Disambiguation: James Day 52 yrs old and transported to VDL 1836

DISAMBIGUATION: Three James Day names
Right at the outset we stress that this James Day was not a relative of photographer Thomas Nevin’s wife Elizabeth Rachel Day, nor was he related to her father by the name of Captain James Day, master mariner, who was born on 6 June 1806 in Yorkshire and died in Hobart on 17 November 1882, nor to Captain James Day’s first cousin, Captain Henry James Day of the 99th Regiment, guard captain of the Candahar 1842.

However, while researching the name “James Day”, the Old Bailey trial records and the transportation records of another “James Day” surfaced, a Londoner aged 52yrs old, who was transported for seven years to VDL on board the ship Sarah in 1836. Not many men of his advanced years were transported. These are his records and his story up to his death in 1863. … More Disambiguation: James Day 52 yrs old and transported to VDL 1836

Prisoner George WILLIS and Tasmanian prison records 1872-1880

George Willis, aged 48 yrs, and originally transported in 1838, was convicted in the Supreme Court at Hobart on 10th September 1872, sentenced to six years for larceny, sent to the Port Arthur prison, and then relocated to the Hobart Gaol in October 1873 where he was photographed by T. J. Nevin on incarceration. … More Prisoner George WILLIS and Tasmanian prison records 1872-1880

Prisoner John SULLIVAN, cook and thief 1875

Although catalogued as a “portrait” of a “Port Arthur convict”, it is simply a mugshot – one of thousands taken for the Municipal Police Office at the Hobart Gaol, the Supreme Court and MPO by professional photographer Thomas J. Nevin between 1872 and 1886. He took this photograph at the Hobart Gaol when John Sullivan was tried in the Supreme Court Hobart on 18th August 1875 on a charge of larceny and sentenced to incarceration at the Hobart Gaol for a period of twelve (12) months, … More Prisoner John SULLIVAN, cook and thief 1875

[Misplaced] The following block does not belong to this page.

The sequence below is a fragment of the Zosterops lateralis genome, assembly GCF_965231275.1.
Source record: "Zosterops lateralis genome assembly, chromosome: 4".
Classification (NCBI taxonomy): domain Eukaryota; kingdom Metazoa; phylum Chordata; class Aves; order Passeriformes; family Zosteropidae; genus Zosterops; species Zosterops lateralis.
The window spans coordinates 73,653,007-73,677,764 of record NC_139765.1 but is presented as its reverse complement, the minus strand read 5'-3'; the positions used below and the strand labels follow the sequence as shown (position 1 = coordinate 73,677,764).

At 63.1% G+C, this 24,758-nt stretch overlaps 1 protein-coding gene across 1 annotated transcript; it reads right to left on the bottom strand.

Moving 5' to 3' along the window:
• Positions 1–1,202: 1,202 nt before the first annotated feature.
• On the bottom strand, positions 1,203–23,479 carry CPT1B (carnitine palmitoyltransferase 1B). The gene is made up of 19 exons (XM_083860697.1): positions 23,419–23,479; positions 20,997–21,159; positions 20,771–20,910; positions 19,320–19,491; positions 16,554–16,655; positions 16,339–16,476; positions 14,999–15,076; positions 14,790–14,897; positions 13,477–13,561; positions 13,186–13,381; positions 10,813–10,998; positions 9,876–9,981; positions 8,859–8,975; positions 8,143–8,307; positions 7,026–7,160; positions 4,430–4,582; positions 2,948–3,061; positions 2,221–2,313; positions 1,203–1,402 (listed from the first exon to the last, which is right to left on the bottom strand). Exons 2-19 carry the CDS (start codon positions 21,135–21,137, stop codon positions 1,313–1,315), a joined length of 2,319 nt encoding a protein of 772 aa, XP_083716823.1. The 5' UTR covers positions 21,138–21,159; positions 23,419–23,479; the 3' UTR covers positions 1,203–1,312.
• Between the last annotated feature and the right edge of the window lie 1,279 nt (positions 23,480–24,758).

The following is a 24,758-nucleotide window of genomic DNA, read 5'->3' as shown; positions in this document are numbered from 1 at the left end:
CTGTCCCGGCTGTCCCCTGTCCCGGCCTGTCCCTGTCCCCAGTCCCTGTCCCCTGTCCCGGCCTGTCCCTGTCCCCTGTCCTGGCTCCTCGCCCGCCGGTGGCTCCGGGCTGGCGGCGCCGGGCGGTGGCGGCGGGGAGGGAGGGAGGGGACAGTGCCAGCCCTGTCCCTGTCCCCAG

Edwin Barnard at the NLA with Nevin’s convict photographs

The interviewee Edwin Barnard in this ABC news report poses here as an expert on the Tasmanian convicts photographs taken and produced by commercial and police photographer Thomas J. NEVIN in the 1870s. Original duplicates of these same mugshots held at the NLA which were made by Thomas Nevin and his brother Constable John Nevin for the police are held in other public institutions (TMAG, QVMAG, AOT, State Library of Tas, SLNSW) and private collections. … More Edwin Barnard at the NLA with Nevin’s convict photographs

Habitual offender Edward WALLACE at Hobart Gaol

Edward Wallace aka Timothy Donovan was a transported felon, arriving in Hobart from Dublin on board the Blenheim (2), on February 2nd, 1849. He became an habitual offender. His photograph is held at the Mitchell Library Sydney, SLNSW, in a box of nine cartes-de-visite of prisoners taken by Thomas J. Nevin at the Hobart Gaol. The collection was bequeathed by David Scott Mitchell to the State Library of NSW ca 1907 (PXB 274). The Mitchell Library has catalogued all these nine photographs with the date “1878”; however, two of the photographs were taken by Nevin in 1875 (those of Mullins and Smith), and this one, of Edward Wallace was more likely to have been taken by Nevin in 1872 or early 1873, when Wallace was re-arrested for absconding from the Hobart Gaol. … More Habitual offender Edward WALLACE at Hobart Gaol

Tasmanian crime statistics  1866-1875

Between 1868 and 1875, a total number of persons convicted in the Superior Courts was one thousand and eighty-eight (1,088). Contracted by the Attorney-General W. R. Giblin in February 1872,  commercial photographer Thomas J. Nevin began the systematic photographic documentation of prisoners tried at the Supreme Court Hobart and committed at the adjoining Hobart Gaol, Campbell Street. Further refining the time span when photography was introduced as a means of police surveillance: from 1871 to 1875, the total number of persons convicted in the Superior Courts totalled three hundred and forty-three (343). The mugshots of those who were photographed  by T. J. Nevin in this last group of males – more than 300 – survive in public collections today for TWO principal reasons: … More Tasmanian crime statistics  1866-1875

The Supreme Court mugshots taken by T. J. Nevin from 1871 onwards

Who were they? They were T.J. Nevin’s sitters for police records, mostly “Supreme Court men” photographed on committal for trial at the Supreme Court adjoining the Hobart Gaol when they were isolated in silence for a month after sentencing. If sentenced for a long term at the Supreme Court Launceston, they were photographed, bathed, shaved and dressed on being received in Hobart. These procedures, past and present, were reported at length by a visitor to the Hobart Gaol and Supreme Court in The Mercury, 8th July 1882 … … More The Supreme Court mugshots taken by T. J. Nevin from 1871 onwards